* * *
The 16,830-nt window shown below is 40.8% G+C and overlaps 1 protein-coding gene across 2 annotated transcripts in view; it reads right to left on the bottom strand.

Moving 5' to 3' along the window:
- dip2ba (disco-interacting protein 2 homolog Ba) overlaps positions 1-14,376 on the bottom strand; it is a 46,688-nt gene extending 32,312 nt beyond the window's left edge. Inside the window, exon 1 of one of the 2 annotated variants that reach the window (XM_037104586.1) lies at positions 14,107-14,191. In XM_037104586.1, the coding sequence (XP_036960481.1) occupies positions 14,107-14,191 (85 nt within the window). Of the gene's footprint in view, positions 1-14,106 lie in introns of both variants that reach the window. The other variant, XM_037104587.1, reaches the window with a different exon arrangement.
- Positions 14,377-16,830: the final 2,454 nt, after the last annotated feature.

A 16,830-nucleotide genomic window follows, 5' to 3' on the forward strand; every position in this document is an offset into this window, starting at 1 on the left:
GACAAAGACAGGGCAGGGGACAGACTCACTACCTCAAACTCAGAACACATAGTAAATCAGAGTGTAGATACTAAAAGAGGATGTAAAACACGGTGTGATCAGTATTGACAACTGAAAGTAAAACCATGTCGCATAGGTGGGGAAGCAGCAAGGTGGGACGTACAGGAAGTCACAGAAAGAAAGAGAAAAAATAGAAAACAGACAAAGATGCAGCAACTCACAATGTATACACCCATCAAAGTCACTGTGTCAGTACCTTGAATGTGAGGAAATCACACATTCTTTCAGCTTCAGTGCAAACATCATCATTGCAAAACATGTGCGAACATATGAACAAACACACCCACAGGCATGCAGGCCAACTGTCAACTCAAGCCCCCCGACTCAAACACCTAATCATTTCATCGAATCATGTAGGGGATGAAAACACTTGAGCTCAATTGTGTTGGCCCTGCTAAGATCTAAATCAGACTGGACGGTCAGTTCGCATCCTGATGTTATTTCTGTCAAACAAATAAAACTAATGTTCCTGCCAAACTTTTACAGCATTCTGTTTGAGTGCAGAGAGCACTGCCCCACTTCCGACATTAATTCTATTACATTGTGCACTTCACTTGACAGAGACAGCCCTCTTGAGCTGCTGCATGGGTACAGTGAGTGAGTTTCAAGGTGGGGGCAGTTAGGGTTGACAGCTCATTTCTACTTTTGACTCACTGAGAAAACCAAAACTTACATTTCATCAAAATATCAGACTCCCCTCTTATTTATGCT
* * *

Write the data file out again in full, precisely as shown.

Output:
The 16,830-nt window shown below is 40.8% G+C and overlaps 1 protein-coding gene across 2 annotated transcripts in view; it reads right to left on the bottom strand.

Moving 5' to 3' along the window:
- dip2ba (disco-interacting protein 2 homolog Ba) overlaps positions 1-14,376 on the bottom strand; it is a 46,688-nt gene extending 32,312 nt beyond the window's left edge. Inside the window, exon 1 of one of the 2 annotated variants that reach the window (XM_037104586.1) lies at positions 14,107-14,191. In XM_037104586.1, the coding sequence (XP_036960481.1) occupies positions 14,107-14,191 (85 nt within the window). Of the gene's footprint in view, positions 1-14,106 lie in introns of both variants that reach the window. The other variant, XM_037104587.1, reaches the window with a different exon arrangement.
- Positions 14,377-16,830: the final 2,454 nt, after the last annotated feature.

A 16,830-nucleotide genomic window follows, 5' to 3' on the forward strand; every position in this document is an offset into this window, starting at 1 on the left:
GACAAAGACAGGGCAGGGGACAGACTCACTACCTCAAACTCAGAACACATAGTAAATCAGAGTGTAGATACTAAAAGAGGATGTAAAACACGGTGTGATCAGTATTGACAACTGAAAGTAAAACCATGTCGCATAGGTGGGGAAGCAGCAAGGTGGGACGTACAGGAAGTCACAGAAAGAAAGAGAAAAAATAGAAAACAGACAAAGATGCAGCAACTCACAATGTATACACCCATCAAAGTCACTGTGTCAGTACCTTGAATGTGAGGAAATCACACATTCTTTCAGCTTCAGTGCAAACATCATCATTGCAAAACATGTGCGAACATATGAACAAACACACCCACAGGCATGCAGGCCAACTGTCAACTCAAGCCCCCCGACTCAAACACCTAATCATTTCATCGAATCATGTAGGGGATGAAAACACTTGAGCTCAATTGTGTTGGCCCTGCTAAGATCTAAATCAGACTGGACGGTCAGTTCGCATCCTGATGTTATTTCTGTCAAACAAATAAAACTAATGTTCCTGCCAAACTTTTACAGCATTCTGTTTGAGTGCAGAGAGCACTGCCCCACTTCCGACATTAATTCTATTACATTGTGCACTTCACTTGACAGAGACAGCCCTCTTGAGCTGCTGCATGGGTACAGTGAGTGAGTTTCAAGGTGGGGGCAGTTAGGGTTGACAGCTCATTTCTACTTTTGACTCACTGAGAAAACCAAAACTTACATTTCATCAAAATATCAGACTCCCCTCTTATTTATGCT